Publications Don’t Matter
We’ve all felt it. Whether you’re an editor, reader, writer, or someone involved in media, the power of a publication or media brand isn’t what it used to be. Some entities like The New Yorker or HBO still have mighty brands built up over decades. But starting a media brand from scratch? Forget it.
No one reads Vice, they read articles on Vice that come up in their newsfeeds. No one watches NBC, they watch shows on Netflix that they hear are good, and some are from NBC. No one reads blogs anymore, but some bloggers have the quality and exposure to consistently deliver hits. The brand doesn’t matter as much as it used to, and individual pieces of content have never been more powerful. And that extends to indie writers too.
I read The Mess at Medium and it all made perfect sense. Casey Newton’s article can be summed up as “Medium tried to go big on publications, saw they weren’t viable, canceled them (with generous five month buy-outs and six months of health insurance) and people asked to build the publications are upset about it.” Of course everyone wanted the plan to succeed. In hindsight, of course it didn’t. Of course this sucks, and of course people are upset.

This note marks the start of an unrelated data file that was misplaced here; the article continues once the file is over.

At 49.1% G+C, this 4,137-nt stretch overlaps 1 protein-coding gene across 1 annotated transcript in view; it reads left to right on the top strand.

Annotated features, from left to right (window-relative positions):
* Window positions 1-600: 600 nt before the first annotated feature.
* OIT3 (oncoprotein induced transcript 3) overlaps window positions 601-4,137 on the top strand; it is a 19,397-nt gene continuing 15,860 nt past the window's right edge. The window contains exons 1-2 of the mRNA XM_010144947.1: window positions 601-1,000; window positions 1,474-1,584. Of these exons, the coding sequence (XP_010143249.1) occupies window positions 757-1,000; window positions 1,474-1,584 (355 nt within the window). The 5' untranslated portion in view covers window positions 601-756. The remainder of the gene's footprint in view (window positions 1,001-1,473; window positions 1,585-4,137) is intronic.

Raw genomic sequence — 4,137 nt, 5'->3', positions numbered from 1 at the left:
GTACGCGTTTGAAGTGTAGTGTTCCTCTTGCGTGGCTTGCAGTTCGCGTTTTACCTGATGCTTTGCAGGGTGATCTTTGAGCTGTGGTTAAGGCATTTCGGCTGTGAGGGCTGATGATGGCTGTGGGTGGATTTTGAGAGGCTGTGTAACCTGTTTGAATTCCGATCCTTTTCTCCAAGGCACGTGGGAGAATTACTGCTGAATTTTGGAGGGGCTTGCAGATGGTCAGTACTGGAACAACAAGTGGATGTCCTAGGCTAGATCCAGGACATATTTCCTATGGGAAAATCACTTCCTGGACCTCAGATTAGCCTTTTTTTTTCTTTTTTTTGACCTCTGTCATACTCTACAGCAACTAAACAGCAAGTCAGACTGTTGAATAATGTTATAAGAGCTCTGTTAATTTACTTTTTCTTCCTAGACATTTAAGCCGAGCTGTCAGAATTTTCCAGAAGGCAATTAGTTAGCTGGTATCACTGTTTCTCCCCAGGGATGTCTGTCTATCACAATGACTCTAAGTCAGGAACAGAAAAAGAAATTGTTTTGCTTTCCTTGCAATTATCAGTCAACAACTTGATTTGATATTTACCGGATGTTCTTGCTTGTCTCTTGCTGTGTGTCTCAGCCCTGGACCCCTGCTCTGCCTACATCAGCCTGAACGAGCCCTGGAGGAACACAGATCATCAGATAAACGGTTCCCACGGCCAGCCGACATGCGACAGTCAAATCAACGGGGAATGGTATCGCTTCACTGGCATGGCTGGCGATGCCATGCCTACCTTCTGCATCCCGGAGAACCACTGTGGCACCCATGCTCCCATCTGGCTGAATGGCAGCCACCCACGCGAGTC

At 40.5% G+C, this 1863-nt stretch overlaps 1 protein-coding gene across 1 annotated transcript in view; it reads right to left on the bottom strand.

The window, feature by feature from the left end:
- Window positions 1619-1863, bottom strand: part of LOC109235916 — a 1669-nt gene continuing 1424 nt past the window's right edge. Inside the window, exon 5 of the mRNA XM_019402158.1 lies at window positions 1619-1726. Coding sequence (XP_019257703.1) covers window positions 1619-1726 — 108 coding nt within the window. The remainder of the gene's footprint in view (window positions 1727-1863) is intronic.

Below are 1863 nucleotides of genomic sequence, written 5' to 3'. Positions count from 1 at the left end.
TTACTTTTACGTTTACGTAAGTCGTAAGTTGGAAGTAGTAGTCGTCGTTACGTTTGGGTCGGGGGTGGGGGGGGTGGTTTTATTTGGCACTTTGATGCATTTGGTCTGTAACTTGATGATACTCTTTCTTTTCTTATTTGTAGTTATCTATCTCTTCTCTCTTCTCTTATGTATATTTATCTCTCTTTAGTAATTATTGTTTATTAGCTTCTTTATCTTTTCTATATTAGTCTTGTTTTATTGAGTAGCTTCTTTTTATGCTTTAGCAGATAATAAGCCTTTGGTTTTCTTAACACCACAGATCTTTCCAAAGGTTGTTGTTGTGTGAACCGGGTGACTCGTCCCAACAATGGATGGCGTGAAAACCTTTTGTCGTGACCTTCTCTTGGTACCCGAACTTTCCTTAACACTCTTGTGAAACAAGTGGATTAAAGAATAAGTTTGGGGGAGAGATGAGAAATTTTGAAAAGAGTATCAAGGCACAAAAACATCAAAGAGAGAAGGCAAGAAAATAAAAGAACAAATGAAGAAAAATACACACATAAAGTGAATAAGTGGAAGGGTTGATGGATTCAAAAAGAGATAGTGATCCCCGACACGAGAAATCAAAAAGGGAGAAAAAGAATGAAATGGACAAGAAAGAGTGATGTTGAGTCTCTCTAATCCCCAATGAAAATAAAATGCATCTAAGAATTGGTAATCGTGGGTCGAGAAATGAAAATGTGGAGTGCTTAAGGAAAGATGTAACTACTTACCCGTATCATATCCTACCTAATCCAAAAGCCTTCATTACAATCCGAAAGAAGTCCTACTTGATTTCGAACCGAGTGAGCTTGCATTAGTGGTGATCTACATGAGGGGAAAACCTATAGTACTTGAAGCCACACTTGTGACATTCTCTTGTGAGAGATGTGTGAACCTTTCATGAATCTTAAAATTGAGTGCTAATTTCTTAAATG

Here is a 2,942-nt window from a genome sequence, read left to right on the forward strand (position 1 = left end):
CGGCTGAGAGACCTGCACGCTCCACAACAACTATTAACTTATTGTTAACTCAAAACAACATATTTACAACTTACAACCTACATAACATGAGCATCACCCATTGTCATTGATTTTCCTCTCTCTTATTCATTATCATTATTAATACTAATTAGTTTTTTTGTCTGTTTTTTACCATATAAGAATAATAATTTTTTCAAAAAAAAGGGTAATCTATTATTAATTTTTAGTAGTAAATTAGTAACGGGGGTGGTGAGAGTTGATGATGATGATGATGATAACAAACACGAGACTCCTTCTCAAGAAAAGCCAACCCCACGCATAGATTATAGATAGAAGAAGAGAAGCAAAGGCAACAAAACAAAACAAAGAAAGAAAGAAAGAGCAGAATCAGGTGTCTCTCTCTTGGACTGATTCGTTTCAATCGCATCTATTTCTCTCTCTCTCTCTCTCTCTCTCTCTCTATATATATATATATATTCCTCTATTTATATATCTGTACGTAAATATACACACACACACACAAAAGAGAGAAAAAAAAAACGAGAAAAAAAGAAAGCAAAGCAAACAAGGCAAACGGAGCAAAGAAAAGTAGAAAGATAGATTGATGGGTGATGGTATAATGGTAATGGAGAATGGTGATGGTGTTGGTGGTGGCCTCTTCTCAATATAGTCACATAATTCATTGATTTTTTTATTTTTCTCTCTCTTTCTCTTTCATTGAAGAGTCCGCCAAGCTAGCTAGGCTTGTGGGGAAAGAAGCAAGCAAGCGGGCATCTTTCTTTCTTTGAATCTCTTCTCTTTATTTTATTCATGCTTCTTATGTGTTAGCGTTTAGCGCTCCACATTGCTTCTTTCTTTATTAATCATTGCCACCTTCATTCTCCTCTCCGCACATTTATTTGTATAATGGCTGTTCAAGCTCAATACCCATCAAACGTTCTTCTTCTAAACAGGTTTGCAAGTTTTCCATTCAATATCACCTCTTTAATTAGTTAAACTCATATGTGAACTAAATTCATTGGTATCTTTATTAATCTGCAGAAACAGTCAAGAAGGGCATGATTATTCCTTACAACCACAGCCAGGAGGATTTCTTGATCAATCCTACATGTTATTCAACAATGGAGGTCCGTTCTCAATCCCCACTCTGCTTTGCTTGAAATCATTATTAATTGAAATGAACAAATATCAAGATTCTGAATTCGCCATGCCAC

If you’re reading this article, it’s 1% likely you’re here because you love my writing and will eagerly consume anything I publish. That’s where blogs, Patreon, newsletters, and Substack (a mashup of all three) succeed, and it works for some people. But the 99% of you are here because you’re interested in this topic, or someone online referred you to it. And you won’t pay for it. So you’re here 1% because of my brand and 99% because of how people consume media today. It’s not good or bad, it’s just how things are now.
And that’s not a media environment where new publications can succeed. It’s disappointing and a bit scary because it means more upheaval and change. But it’s anything but surprising. All we can do is build something new. If we’re lucky, we’ll look back one day and call it better.